Thanks to Everybody Lies by Seth Stephens-Davidowitz—who will be joining us at BX2019 in September—we at BIT have a new hobby: looking at how online data can reveal previously invisible insights into behaviour and decisions.
For example, if you’re a Brit, you’d have had to be living under a rock the last few weeks to miss prominent members of the Conservative party fighting it out to be the new PM. In the past, MP votes, media headlines, and opinion polls would have been the only ways to take the temperature on candidate performance. Now, though, aggregate online search data can give a real-time description of what is happening.
For example, quantifying the meteoric rise of outsider Rory Stewart’s star:
Figure 1: Rory Stewart may have lacked MP votes, but he gave Boris Johnson a run for his money in the public consciousness stakes
Looking into these tools has been fun, but it is also urgent. In the last few years the insidious effects of partially-hidden behaviours and beliefs, from sexual abuse to Islamophobia, have been brought to public attention in an unprecedented way. The signs were there; from 4Chan to Twitter, the trolls were telling us everything we needed to know. We hope that incorporating online data into our toolkit will help us understand the root-causes of some of the world’s most serious problems, design better interventions, and gain a better understanding of what is working as a result.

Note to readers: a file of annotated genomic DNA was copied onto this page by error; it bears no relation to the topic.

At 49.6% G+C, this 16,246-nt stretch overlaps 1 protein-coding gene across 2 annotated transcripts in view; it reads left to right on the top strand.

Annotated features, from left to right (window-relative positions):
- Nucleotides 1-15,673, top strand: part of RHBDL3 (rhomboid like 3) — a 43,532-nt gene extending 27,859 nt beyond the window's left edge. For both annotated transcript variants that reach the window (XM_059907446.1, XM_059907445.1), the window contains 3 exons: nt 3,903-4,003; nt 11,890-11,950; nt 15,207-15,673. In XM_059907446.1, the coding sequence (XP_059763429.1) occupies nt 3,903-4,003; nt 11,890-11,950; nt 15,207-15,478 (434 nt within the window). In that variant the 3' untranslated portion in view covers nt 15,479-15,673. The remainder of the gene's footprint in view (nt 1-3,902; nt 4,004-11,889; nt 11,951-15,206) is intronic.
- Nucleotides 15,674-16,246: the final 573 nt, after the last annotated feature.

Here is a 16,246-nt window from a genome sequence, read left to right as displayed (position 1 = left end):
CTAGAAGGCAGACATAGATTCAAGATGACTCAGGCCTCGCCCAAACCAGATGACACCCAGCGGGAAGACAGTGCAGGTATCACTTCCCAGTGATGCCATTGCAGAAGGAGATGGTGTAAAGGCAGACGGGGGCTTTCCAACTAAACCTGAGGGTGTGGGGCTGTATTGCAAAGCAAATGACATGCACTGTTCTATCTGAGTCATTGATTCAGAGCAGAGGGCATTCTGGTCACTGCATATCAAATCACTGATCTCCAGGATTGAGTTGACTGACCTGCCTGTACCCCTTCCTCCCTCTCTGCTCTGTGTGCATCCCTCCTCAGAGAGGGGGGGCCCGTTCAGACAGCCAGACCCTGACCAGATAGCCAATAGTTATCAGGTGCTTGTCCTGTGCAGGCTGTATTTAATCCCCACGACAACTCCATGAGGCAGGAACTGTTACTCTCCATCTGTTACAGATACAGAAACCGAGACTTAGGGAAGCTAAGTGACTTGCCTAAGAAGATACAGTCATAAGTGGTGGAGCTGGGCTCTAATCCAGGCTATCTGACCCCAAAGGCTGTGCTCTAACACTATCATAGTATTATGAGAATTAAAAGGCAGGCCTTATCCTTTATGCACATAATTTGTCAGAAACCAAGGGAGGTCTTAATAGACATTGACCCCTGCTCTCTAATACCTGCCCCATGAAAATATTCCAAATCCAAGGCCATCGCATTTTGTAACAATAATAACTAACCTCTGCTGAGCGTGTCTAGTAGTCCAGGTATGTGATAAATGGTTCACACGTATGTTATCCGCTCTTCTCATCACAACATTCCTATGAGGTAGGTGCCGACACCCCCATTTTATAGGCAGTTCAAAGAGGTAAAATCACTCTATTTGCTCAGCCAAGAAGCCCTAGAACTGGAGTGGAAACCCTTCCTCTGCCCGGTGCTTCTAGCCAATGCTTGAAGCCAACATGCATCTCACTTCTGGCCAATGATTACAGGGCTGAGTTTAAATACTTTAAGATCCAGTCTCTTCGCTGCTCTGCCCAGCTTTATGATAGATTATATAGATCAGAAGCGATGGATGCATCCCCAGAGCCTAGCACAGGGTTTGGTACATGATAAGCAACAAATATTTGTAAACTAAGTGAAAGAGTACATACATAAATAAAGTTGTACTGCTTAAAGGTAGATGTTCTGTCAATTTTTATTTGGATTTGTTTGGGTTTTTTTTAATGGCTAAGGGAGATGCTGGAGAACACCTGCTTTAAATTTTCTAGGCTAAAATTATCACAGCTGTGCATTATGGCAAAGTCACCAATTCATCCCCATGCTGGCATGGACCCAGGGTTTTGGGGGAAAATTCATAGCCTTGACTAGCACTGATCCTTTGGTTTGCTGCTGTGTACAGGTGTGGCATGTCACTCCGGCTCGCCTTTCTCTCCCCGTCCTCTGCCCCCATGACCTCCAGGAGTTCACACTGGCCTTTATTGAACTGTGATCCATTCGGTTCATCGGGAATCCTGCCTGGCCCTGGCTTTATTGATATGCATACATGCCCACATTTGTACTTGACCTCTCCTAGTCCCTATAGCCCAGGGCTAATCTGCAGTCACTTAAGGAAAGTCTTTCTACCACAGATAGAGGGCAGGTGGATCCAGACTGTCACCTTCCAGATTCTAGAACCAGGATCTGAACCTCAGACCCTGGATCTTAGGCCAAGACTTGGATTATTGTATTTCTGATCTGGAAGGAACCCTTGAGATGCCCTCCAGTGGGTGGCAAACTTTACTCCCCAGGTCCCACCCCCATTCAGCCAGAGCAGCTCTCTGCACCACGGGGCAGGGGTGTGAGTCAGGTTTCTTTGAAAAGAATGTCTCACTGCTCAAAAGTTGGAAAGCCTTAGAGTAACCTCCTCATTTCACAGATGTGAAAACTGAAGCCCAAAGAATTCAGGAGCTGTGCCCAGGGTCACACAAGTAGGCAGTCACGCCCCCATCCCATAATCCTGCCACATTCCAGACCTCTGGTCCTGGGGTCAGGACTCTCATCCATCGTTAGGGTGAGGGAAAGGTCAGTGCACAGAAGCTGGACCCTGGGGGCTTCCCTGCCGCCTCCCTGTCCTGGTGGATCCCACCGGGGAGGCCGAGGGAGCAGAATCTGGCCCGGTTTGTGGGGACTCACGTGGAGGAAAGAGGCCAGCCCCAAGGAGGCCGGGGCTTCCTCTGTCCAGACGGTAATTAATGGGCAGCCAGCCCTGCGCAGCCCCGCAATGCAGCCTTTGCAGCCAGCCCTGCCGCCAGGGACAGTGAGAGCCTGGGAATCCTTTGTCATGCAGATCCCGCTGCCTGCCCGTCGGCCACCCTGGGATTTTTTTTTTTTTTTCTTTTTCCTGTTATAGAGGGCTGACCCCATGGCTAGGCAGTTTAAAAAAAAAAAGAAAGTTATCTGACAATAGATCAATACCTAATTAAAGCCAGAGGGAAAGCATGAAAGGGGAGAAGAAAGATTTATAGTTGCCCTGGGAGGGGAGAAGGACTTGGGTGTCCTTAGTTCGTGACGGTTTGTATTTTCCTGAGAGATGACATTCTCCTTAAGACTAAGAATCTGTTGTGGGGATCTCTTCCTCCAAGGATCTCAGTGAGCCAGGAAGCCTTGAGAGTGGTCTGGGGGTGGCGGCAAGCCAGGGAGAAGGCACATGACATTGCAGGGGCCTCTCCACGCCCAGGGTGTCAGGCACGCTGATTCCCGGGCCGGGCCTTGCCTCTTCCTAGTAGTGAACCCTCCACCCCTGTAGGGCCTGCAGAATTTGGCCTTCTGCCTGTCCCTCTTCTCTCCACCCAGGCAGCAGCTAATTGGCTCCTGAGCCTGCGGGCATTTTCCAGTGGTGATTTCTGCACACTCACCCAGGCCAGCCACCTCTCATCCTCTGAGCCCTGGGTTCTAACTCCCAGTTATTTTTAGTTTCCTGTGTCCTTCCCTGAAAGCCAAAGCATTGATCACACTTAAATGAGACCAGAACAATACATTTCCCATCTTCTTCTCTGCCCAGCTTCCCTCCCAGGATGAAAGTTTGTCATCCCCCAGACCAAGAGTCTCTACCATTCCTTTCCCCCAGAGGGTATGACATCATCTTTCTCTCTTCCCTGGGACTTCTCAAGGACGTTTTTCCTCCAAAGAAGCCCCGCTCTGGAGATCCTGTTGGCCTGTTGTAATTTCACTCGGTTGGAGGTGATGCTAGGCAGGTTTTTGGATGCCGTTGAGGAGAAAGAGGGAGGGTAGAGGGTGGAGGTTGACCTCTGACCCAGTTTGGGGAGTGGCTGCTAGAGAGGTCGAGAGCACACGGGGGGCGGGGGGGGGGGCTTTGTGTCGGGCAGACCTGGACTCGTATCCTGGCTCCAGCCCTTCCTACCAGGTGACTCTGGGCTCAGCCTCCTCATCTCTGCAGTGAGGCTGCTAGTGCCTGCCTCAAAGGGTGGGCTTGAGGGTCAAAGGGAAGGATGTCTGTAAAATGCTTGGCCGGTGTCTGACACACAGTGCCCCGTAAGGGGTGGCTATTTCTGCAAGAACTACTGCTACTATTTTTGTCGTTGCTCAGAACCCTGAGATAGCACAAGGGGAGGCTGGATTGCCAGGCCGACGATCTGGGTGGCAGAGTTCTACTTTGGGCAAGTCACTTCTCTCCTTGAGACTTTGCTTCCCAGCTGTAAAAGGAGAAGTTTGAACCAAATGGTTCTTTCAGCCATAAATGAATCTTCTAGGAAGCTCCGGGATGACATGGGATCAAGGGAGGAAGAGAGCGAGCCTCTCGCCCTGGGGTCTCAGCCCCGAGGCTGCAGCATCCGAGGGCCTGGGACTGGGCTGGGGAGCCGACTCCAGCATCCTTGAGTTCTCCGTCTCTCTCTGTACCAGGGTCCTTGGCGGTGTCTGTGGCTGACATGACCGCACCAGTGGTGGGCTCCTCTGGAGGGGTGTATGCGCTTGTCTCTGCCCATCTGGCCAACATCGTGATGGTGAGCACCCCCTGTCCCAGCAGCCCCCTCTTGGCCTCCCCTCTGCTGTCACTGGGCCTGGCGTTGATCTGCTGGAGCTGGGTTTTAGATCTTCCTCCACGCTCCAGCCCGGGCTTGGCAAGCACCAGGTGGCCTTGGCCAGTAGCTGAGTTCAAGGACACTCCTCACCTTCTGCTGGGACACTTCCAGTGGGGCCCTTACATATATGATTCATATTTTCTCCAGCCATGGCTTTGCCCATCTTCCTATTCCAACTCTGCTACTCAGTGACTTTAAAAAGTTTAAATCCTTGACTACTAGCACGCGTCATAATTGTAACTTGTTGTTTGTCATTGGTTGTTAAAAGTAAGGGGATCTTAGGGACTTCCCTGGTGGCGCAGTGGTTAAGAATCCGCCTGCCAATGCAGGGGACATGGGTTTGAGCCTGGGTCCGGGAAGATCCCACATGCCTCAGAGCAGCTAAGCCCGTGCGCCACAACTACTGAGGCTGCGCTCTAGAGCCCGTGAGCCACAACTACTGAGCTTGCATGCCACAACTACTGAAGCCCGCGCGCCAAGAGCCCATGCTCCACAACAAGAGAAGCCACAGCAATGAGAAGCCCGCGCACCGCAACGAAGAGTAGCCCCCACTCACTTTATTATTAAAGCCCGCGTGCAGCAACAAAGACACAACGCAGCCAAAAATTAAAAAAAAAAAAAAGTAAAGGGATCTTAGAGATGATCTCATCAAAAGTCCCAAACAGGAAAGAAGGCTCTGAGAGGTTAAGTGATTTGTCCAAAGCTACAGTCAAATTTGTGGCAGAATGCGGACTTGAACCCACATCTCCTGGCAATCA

This post covers five themes on which I have been musing (musing is the correct word: these represent lunch time forrays on questions that interest me!) and the implications for our work and partners:
1. New measures of old problems: sexism on the internet
Seth Stephens-Davidowitz’s most famous work looks at what being black cost Obama in vote share (4 percentage points, both elections) by comparing Google searches for racist language to voter choices. This made me wonder whether we could use Google Trends, a public tool that allows you to compare the relative popularity of searches over time, to get a better read on sex-based discrimination. Specifically, are people more likely to search “how to conceive a boy” or “how to conceive a girl”?